Mom worked as a waitress in the evening, Dad had two jobs. Linda’s heart and soul were fine tuned to a younger sister and brother and their daily needs and nurturing. She barked orders at me. On good days I listened . She always got the job done. Cooking, cleaning, laundry … she led, I followed (usually).

    Linda Licata is Director of Nursing and Advanced Practice Parkland Health and Hospital Systems in Dallas, TX. She is responsible for Women’s ER, an inpatient gynecology oncology unit, two large clinics, OB Complications, and Gynecology Clinic.

    Intelligence. Linda was always at the top of her class in elementary and high school. She was the first woman accepted at Lehigh University when that all-male institution went coed in 1971. She started in a chemical engineering program and switched to nursing, graduating college with a BSN. She moved to Kentucky and became the first Certified Nurse Practitioner in that state, working with women, teaching children, and managing several rural health clinics. She got her Masters’ Degree in Women’s Health years later in Texas.

    Courage. I don’t think Linda issues courage because I do not think courage is ever an issue. Courage assumes there are safer solutions to problems. Linda does not need courage because she sees no alternative to the best solution in patient care and honesty and fidelity to her service.

    Compassion. On a scale of 1 – 10, Linda’s genuine caring and support and kindness scores a solid 10 on all counts, on all days, in all aspects of her life. When Dad was in a nursing home in New Jersey, Linda visited quarterly, sometimes more often. When her sisters and her brother find themselves locked in a dark hour, Linda has the key that lets in the light. And then there is laughter … shared memories … solutions … and tea. Linda (and her amazing husband) shares without condition, without reproach.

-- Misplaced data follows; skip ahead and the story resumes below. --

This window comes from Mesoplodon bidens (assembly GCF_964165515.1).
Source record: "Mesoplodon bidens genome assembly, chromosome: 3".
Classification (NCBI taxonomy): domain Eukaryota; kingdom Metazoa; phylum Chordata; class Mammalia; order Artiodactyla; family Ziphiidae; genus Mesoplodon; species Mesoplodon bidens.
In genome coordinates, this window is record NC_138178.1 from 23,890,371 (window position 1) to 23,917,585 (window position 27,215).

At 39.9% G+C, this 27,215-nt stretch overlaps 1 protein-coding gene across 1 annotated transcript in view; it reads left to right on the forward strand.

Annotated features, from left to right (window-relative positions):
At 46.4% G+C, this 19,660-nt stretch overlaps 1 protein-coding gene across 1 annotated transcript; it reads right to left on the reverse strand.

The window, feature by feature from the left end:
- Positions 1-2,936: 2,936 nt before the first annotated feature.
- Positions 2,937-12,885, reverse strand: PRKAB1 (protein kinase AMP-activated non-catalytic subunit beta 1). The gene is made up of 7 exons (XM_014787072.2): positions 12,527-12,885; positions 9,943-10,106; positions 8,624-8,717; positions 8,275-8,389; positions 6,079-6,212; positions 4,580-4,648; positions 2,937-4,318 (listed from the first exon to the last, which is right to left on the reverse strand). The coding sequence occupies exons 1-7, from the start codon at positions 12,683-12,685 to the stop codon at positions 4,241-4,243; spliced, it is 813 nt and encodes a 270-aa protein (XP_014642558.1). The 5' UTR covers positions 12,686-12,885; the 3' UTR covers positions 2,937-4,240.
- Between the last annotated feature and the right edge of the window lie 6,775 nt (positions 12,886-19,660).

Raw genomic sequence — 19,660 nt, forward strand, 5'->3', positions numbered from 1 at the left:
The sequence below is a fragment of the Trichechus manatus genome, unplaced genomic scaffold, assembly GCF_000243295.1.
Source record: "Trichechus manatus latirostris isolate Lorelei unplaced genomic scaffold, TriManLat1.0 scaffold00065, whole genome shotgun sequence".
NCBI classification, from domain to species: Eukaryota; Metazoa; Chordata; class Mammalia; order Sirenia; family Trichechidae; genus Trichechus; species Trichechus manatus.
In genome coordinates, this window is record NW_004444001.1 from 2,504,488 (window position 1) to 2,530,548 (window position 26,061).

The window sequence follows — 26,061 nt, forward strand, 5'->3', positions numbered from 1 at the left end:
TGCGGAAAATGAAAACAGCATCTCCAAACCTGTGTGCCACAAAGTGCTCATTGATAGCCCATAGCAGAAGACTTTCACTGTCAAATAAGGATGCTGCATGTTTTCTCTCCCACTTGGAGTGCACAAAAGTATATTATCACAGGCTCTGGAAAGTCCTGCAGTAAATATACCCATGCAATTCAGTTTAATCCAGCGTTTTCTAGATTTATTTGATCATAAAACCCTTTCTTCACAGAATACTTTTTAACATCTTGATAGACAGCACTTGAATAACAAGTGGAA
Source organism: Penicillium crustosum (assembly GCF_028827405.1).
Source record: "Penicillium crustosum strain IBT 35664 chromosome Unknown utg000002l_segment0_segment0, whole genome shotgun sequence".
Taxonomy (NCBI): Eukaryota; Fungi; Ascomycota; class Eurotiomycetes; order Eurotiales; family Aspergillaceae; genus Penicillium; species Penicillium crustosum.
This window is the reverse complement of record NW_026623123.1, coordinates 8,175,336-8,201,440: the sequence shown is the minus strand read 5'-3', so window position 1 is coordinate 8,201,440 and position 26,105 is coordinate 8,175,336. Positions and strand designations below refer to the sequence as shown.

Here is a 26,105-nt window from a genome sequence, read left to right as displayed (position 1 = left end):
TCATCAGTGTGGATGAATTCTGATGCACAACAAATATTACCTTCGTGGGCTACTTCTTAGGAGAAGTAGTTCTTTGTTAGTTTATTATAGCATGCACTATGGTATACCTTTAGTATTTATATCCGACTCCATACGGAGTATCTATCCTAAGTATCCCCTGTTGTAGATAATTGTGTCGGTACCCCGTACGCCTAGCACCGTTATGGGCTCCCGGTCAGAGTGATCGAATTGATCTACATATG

Decisiveness. Linda has a logical mind that measures the pros and cons of any situation. She is open to input and stands firm when a decision is made. She has good chops for personnel management. I’ve seen her take pages around the clock, in the middle of the night. She is always sure footed in thought, courteous and kind, and she is quick to applaud and encourage her staff for good choices and superior service.

    Assertiveness. My sister stands on equal footing with the best of the best in health care. She drives thought design and innovation in computer programming, logistics, and scheduling, in addition to clinical areas of expertise.

    Passion. Linda’s professional passion is evident in her brand of servant leadership. On a personal level, her passion for family, a lifetime of smart choices and successful parenting sees her proud mother of a math professor at Stanford, a physicist at Max Planck, and a young maverick finishing law school.

  3. Joyce Lansky says

    I am fortunate to have a sister-in-law named Janet Lansky Shipman who is the perfect role model for strength and grace. Janet has demonstrated her high intelligence by achieving a journalism degree from the University of Missouri and a law degree from the University of Memphis. She is currently running for division 7, general sessions court judge in Memphis, TN. She has been an attorney for twenty-nine years and has always shown keen intelligence whether in professional situations or personally.

    Just this past year, Janet demonstrated her courage when she battled breast cancer. She never gave up hope, showed weakness, or brought her friends and family down with her. At a family get together, a four-year-old girl laughed at her baldhead. While many would get upset, Janet joked along with the child, and said, “I do look funny, don’t I?”

    Not only was Janet compassionate when dealing with a young child, but she also participates in multiple service organizations. She serves on the boards for The Life Blood Regional Center and Women’s Foundation for a Greater Memphis. Janet also commits her time to Volunteer Memphis and Hadassah.

    Another reason why Janet demonstrates the ideal female role model is her ability to make quick and sound decisions and her assertiveness. There’s no wishy-washy-waffling when it comes to Janet. She has positively influenced many organizations through her leadership. Janet was a member of the Leadership Memphis class of 2008. She also served as president of the Exchange Club Family Center and The National Council of Jewish Women.